Let’s break banal realities; a little game called Braid

I must admit, I’m a sucker for games, movies and other forms of entertainment that follow conventional themes and genre. I value them because they allow me to live within my bubble of expectations which then allows me to garner a sense of control over things. For example, when I want a happy ending kind of story I will go watch or play something that allows me that experience. However, I am also someone who seeks that which will break conventions; something unique and innovative, something that goes against my expectations and surprises me enough to allow me to process it and think about it. Because let’s admit it, the conventional can be boring when you’re seeking to become vibrant and different in a world of human robots. Therein, I put down SkyrimFable, Super Mario and etc. I decided to try some new games and movies I would not usually play or watch…

A game which seeks to tie gaming to older literary traditions:

In the article, “Fabulously Procedural: Braid, Historical Processing, and the Videogame Sensorium,” Patrick Jagoda brings up Henry Jenkins’ idea of “spatial storytelling.” In relation to Johnathon Blow’s game Braid, I think this is central to analyzing the game in relation to its unique, yet distorted ending. Braid’s game-play and ‘enacted narrative’ allow the player to believe that Tim is truly on his way to save the princess, as is the usual convention of these types of games. However, I call the ending distorted because this game distorts the usual expectation of the player as Tim turns out to be the villain (and a psychopath).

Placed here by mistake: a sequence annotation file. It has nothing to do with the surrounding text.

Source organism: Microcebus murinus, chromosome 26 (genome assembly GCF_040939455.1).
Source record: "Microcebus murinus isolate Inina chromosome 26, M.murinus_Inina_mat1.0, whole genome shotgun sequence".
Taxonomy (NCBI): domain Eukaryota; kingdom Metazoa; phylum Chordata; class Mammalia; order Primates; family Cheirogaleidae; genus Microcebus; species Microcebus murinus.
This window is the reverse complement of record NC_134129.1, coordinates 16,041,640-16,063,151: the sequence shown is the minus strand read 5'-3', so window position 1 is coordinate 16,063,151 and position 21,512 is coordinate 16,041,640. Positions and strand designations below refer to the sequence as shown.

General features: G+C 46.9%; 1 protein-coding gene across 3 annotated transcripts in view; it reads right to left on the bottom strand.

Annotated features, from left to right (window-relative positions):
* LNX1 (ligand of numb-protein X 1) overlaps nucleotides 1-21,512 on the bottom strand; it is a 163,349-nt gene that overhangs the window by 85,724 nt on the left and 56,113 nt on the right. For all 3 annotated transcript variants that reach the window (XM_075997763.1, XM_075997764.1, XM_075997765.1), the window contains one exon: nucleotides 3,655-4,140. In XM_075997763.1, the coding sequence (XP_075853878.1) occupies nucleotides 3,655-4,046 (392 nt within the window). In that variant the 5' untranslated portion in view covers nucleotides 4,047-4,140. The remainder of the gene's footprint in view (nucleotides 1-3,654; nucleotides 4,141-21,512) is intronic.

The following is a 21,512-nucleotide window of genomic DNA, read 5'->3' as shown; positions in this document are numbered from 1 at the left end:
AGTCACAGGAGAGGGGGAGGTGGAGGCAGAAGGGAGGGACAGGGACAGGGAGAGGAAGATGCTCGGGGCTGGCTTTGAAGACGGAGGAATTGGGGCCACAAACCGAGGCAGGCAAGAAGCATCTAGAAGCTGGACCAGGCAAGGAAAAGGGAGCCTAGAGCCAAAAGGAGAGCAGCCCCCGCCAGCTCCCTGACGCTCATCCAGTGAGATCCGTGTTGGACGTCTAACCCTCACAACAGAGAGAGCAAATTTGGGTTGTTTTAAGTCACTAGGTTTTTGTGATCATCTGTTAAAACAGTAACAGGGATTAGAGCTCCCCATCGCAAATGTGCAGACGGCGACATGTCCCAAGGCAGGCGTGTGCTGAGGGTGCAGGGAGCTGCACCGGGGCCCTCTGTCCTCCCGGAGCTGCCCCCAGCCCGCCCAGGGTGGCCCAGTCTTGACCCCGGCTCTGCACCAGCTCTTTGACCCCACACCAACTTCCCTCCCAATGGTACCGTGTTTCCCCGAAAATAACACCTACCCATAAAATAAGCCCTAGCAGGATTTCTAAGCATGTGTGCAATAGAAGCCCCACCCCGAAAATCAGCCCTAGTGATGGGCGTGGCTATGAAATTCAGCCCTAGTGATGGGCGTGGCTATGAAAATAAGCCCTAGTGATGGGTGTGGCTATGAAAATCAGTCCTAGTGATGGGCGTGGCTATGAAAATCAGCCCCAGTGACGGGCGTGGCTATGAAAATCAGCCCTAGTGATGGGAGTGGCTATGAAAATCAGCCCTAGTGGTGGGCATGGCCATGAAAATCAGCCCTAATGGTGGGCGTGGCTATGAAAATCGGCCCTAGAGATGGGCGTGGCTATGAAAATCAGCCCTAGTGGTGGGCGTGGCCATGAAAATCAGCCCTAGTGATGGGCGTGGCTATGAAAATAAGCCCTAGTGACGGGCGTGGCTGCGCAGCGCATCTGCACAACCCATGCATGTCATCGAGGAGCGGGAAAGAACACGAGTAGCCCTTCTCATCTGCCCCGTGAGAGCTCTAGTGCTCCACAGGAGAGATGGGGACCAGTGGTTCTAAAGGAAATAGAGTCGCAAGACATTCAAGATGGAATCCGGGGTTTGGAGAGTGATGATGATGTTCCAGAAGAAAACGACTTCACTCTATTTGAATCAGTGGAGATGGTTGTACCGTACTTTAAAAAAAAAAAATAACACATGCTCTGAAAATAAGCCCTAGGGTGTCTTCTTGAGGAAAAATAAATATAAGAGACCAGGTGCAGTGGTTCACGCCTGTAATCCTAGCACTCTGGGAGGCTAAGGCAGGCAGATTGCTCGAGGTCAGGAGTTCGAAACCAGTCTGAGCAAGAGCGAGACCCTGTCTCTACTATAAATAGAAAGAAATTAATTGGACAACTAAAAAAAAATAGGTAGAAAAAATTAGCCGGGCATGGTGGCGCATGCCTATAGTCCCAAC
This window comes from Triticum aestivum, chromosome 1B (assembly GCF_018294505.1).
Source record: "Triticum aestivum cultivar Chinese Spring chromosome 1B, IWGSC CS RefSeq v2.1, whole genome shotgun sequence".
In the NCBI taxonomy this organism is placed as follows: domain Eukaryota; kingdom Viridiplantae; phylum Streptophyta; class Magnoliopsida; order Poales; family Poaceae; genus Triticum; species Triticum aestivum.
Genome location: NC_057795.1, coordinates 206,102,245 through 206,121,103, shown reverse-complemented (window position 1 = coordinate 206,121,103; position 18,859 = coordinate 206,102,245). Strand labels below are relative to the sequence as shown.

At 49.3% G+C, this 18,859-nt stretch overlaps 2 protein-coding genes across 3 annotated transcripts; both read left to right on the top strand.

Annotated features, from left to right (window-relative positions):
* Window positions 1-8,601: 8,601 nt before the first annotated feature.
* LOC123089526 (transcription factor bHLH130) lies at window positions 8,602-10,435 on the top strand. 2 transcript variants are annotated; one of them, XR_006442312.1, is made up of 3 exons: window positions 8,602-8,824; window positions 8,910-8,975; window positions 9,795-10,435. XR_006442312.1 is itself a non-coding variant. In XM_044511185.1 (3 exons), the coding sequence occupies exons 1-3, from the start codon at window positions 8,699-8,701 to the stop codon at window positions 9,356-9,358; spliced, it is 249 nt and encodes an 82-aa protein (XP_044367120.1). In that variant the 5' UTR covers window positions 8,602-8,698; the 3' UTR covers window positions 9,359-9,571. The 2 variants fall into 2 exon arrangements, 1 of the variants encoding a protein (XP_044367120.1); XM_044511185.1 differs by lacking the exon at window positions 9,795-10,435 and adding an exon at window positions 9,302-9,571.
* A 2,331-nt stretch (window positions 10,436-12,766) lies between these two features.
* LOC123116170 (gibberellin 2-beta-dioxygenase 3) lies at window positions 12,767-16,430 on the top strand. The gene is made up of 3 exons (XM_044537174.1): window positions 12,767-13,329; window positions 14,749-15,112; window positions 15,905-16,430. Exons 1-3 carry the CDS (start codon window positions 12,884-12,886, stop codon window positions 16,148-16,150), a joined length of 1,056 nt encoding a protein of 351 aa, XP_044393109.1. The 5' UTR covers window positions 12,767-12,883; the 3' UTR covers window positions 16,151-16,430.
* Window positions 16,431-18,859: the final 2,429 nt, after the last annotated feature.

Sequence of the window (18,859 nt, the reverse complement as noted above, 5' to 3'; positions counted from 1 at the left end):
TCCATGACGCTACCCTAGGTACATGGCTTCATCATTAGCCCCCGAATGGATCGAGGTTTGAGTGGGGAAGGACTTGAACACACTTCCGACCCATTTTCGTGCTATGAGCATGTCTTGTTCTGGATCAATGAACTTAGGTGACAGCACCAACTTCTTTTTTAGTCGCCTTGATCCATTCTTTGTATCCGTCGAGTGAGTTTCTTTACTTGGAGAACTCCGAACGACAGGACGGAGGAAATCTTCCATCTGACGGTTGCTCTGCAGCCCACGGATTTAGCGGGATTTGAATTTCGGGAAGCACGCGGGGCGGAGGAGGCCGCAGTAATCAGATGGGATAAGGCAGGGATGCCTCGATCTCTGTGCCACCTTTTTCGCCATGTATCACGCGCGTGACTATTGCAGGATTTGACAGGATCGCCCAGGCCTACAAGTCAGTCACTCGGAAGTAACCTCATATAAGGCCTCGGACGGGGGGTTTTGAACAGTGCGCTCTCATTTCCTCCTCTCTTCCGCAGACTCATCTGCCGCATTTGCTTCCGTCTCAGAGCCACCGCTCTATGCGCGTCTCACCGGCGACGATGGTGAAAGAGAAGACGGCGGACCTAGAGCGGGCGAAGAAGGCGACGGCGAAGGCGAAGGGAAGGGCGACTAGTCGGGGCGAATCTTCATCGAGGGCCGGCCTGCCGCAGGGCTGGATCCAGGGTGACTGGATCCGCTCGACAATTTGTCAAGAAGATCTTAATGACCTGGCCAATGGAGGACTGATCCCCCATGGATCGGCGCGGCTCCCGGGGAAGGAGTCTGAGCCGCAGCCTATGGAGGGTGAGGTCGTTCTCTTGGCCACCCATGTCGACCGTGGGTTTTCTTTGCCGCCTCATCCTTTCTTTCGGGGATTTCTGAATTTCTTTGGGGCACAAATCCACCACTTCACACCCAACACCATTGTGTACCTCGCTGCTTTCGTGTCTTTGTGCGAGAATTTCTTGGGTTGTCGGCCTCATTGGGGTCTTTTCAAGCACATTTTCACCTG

Jenkins’ idea of enacted narrative is one way to take apart Braid’s ending because there is a wide range of features in the game’s environment which advance or delay the narrative. The features reinforce the fact that Braid is not a typical puzzle-platformer, which is essential in realizing that saving the princess was never the game’s motif. For example, as Jagoda points “despite the initial left-to-right placement of the lecterns, the player has the option of reading these texts in a right-to-left order that produces a different kind of narrative—another liberty that the game takes with temporal sequencing.” (Jagoda 750) When I read this, I thought to myself that if I had taken my time with the game instead of trying to achieve all the rewards, I could have grasped a better understanding of the game and would have even enjoyed it. With Jagoda’s specific breakdown of such a feature in the game, you could clearly see that Braid turns away from the traditional Western form of reading and promotes the form of reading in other traditions such as Japanese and Hebrew (especially with the way a manga is read). Blow’s game was never about rewards or a conventional narrative where the hero saves the princess. In reality, Blow’s Braid is a brilliant game which challenges conventions and print expectations while uniquely connecting digital games together with older literary traditions.


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